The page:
Mike Isabella will take over the former Gypsy Soul space in the Mosaic District and, eventually, transform it into a second outlet of Kapnos Kouzina, his casual, home-style Greek restaurant. But before then, the chef behind Mike Isabella Concepts will host a pop-up at the Fairfax location for a planned seafood restaurant that will open at the Wharf development in mid-2017.
Requin, an intimate French-Mediterranean seafood restaurant, will be a partnership between Isabella and Jennifer Carroll, a fellow "Top Chef All-Stars" contestant and former sous chef at Le Bernardin, Eric Ripert's seafood destination in New York. The Requin deal is similar to the one Isabella struck with former Pabu toque Jonah Kim, who will be executive chef and partner in Yona, the Japanese noodle bar and small-plates emporium scheduled to open this fall in Ballston.
"Those guys are the executive chefs and partners. They control the food. They control the design. They control all that stuff," says Isabella about Carroll and Kim. "I'll take care of the financials and the business side of it, and we let them do what they do."
In the case of Requin — Carroll likes the French term for its feminine quality and its English translation, "shark," because "you have to have a quiet strength like a shark to survive in the culinary world" — her menu will focus on all types of seafood: raw bar, fried fish, shellfish, fish from local waters, fish from far away.
"I’ll be using a lot of Mediterranean fish, a lot of local fish and maybe fish from the West Coast or Alaska. Basically whatever fish or shellfish makes sense for the dish," Carroll says during a phone interview.
"But I’m not going to go all, pure 100-percent Mediterranean fish, kind of like what Paul Bartolotta does out in Vegas. I mean, he has an amazing Mediterranean fish program out there, where he has a marine biologist working with him and flying in Mediterranean fish every day," Carroll continues. "I don’t think that’s financially sustainable, and there’s no way I can’t have Maryland crabs on the menu.”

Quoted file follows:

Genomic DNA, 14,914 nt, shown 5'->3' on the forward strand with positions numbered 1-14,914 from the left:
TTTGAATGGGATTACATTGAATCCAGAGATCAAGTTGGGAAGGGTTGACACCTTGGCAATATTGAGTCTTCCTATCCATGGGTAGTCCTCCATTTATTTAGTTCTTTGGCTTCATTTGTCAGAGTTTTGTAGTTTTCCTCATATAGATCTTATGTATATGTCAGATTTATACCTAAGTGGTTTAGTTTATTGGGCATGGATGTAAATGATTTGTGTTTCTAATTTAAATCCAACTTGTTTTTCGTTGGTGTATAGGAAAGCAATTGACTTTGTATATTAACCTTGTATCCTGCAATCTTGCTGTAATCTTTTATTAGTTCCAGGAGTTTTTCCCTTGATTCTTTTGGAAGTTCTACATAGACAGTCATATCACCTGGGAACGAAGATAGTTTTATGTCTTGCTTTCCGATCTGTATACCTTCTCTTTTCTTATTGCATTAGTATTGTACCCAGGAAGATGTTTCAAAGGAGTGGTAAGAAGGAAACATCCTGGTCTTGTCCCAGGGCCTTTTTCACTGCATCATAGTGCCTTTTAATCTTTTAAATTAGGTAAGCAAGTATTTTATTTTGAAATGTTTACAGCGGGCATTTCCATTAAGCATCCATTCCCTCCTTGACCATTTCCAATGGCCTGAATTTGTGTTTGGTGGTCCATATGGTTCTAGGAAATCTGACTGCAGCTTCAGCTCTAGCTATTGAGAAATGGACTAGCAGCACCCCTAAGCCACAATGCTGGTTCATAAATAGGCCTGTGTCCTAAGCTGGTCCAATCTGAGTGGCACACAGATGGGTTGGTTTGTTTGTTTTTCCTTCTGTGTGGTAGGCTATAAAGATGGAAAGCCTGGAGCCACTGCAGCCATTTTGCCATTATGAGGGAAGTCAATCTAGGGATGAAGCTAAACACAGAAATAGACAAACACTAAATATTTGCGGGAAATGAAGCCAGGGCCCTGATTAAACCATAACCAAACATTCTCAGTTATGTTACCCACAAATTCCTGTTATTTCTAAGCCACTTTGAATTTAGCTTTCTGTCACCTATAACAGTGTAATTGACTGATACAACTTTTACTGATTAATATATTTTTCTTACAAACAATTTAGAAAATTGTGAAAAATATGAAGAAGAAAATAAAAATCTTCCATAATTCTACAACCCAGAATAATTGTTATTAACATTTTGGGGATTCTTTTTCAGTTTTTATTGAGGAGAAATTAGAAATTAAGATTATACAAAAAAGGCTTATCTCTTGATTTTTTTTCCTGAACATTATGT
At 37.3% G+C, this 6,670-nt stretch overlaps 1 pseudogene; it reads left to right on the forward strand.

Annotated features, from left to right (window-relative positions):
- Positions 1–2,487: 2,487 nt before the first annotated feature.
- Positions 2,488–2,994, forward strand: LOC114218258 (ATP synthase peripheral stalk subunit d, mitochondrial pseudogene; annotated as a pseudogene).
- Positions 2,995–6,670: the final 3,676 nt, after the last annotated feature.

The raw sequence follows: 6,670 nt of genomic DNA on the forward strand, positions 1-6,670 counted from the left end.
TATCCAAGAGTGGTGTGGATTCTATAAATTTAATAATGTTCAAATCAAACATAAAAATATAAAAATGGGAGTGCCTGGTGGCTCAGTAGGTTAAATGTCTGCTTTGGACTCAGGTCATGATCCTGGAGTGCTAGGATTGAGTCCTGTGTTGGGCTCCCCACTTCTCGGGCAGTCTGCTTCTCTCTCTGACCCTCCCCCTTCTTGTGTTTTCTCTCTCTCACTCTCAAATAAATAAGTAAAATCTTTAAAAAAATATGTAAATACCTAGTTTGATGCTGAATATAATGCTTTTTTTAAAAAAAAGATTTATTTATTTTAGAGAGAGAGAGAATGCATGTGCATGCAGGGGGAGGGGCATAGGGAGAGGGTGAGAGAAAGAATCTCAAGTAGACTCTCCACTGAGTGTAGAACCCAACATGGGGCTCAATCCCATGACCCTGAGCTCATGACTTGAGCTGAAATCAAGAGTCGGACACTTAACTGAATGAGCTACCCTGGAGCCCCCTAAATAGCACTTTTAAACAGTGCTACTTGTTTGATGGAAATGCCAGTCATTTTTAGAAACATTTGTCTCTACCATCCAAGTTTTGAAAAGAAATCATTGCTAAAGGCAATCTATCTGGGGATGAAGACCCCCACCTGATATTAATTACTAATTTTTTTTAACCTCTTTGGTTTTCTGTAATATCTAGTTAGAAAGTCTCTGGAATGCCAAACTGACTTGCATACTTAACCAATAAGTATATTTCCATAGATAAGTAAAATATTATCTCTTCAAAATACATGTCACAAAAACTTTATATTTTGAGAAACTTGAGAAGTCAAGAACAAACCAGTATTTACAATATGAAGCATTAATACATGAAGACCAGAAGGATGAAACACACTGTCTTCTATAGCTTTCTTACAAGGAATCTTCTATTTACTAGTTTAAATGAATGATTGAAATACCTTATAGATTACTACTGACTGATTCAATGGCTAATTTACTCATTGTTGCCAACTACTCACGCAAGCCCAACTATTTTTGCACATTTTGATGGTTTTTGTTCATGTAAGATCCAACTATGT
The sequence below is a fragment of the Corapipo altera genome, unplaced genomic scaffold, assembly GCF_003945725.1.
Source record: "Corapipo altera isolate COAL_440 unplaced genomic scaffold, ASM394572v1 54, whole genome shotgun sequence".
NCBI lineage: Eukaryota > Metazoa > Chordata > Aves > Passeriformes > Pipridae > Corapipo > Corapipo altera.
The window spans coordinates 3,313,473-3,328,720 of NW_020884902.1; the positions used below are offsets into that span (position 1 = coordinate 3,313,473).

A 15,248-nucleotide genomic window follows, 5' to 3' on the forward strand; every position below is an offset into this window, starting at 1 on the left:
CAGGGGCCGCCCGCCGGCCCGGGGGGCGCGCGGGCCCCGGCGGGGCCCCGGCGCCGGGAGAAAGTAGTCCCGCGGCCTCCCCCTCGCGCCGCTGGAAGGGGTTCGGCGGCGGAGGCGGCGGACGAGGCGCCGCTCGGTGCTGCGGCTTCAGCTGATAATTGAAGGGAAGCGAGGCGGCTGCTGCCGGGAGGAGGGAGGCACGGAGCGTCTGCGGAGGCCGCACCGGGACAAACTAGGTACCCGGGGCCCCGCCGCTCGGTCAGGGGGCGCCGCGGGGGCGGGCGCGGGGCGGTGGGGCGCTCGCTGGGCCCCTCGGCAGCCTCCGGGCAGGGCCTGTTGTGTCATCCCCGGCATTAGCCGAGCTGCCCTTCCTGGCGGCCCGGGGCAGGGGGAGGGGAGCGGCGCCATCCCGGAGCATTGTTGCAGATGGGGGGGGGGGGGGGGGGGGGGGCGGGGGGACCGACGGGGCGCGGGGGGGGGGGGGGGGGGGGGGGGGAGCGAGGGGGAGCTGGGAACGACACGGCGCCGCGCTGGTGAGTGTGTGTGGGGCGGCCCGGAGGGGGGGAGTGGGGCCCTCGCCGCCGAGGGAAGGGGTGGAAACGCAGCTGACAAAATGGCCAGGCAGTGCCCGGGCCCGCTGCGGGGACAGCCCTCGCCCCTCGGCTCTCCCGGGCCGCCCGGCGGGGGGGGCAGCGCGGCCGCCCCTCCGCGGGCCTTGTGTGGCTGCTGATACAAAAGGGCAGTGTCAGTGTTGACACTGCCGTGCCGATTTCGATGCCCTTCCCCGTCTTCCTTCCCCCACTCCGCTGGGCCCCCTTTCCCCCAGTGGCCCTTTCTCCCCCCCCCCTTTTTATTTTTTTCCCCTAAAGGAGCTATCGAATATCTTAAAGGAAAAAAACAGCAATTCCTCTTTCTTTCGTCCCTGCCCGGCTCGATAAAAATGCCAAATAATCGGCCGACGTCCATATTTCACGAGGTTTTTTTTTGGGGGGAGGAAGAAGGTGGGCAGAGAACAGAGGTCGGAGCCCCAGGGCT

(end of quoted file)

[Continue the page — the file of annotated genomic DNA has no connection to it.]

Isabella and Carroll have been friends for years, ever since season six of "Top Chef," when both appeared on the Bravo reality series, the one that pitted brothers Michael and Bryan Voltaggio against each other in the finale. It was also the season in which Isabella became the poster child for casual kitchen sexism when he cracked to Carroll, as they shucked clams at the same pace, that "a girl should never be at the same level I am."
"To me, that was just him trying to be defensive and trying to make a joke," Carroll says all these years later. "I've heard comments like that my whole life. They don't bother me, but he got hate mail. He got destroyed for that comment. I actually felt really bad for him, so I ended up sticking up for him and being like, 'You guys have to understand. He's really not that way.'"
The two chefs had talked for years about collaborating on a restaurant, even as Carroll tried to launch her eventually unsuccessful Concrete Blonde project. (Professional tip: Don't expect mercy from Johnette Napolitano if you co-opt her band's name for your restaurant.) But for years, it was just that: talk. Carroll was resistant to leave her native Philadelphia, where she runs Carroll Couture Cuisine, a consulting, catering and private dining company. And Isabella couldn't find the right project to entice her to Washington — until, that is, he secured a freestanding, 4,000-square-foot space on the main boardwalk at the Wharf, a Southwest Waterfront location with glass windows on three sides and views of open water.